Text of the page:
- Egoyan’s fifth film is his greatest accomplishment in film form to date—this low-budget (he’s back to the 16mm/video oscillating like 1987’s Family Viewing), short film (74 minutes) casts a hypnotic structural spell
- The film bounces back and forth rhythmically between long static shots of beautiful churches and buildings in Armenia and a series of bad dates for our lead character (Egoyan himself) presumably after his marriage has fallen apart. So the static (great compositions) shots of the buildings (he’s making a calendar) are flashbacks of his marriage falling apart. In those segments he’s off camera with his wife and their Armenian driver/tour guide (she’s translating to Egoyan)
Egoyan’s Calendar casts a hypnotic structural spell
- Again, it is an impressive achievement in film form- Breaking the Waves-like (and this is three years prior) breaking the structure up between grainy video and film (16mm in this case). Egoyan alternates the photographs of the buildings (the flashbacks) off of a series of bad dates that go exactly the same way (pouring wine, women asking to use the phone). The calendar is on the wall (so this is after the photography). There is repetition and numbering (Peter Greenaway) as we go through the 12 months.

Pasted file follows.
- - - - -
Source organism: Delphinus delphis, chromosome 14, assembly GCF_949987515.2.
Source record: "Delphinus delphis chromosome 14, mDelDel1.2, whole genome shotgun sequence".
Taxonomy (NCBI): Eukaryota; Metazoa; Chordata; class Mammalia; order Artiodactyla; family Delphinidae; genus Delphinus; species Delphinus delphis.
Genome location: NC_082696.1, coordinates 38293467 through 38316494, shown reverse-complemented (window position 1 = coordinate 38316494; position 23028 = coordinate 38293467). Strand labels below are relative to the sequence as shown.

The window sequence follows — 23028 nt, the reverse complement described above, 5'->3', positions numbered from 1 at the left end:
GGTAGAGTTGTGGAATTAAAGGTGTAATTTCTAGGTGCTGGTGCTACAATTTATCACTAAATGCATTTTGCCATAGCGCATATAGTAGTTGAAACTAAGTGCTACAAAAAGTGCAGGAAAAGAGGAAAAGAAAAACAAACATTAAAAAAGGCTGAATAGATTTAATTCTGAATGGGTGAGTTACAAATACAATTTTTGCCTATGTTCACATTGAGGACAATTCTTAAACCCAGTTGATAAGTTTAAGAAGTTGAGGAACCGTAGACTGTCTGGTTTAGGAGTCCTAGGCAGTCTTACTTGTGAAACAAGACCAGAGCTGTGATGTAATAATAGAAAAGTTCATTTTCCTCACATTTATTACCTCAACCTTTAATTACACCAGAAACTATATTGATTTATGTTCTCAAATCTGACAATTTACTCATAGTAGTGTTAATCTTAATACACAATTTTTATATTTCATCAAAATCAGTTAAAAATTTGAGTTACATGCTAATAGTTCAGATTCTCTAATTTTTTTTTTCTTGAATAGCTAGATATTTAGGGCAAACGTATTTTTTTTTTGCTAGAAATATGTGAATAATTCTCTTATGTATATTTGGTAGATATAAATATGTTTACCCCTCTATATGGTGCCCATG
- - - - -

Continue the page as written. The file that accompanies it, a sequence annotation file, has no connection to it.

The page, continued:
There is repetition and numbering (Peter Greenaway) as we go through the 12 months
- Opens on a long take- strong composition of a church on a hill
- A meditation on envy— losing your cultural roots (Egoyan’s character cares nothing for the stories and history of these buildings/churches- just their aesthetic beauty)- also- he’s an incredible prick—condescending to the Armenian guide/driver
Egoyan’s fifth film is his greatest accomplishment in film form to date– the compositional beauty of his “calendar” photos is impressive, but he’s also alternating two strands of a narrative (both creative, repetitive), using 16mm and video
- Highly Recommend- top 10 of the year quality.
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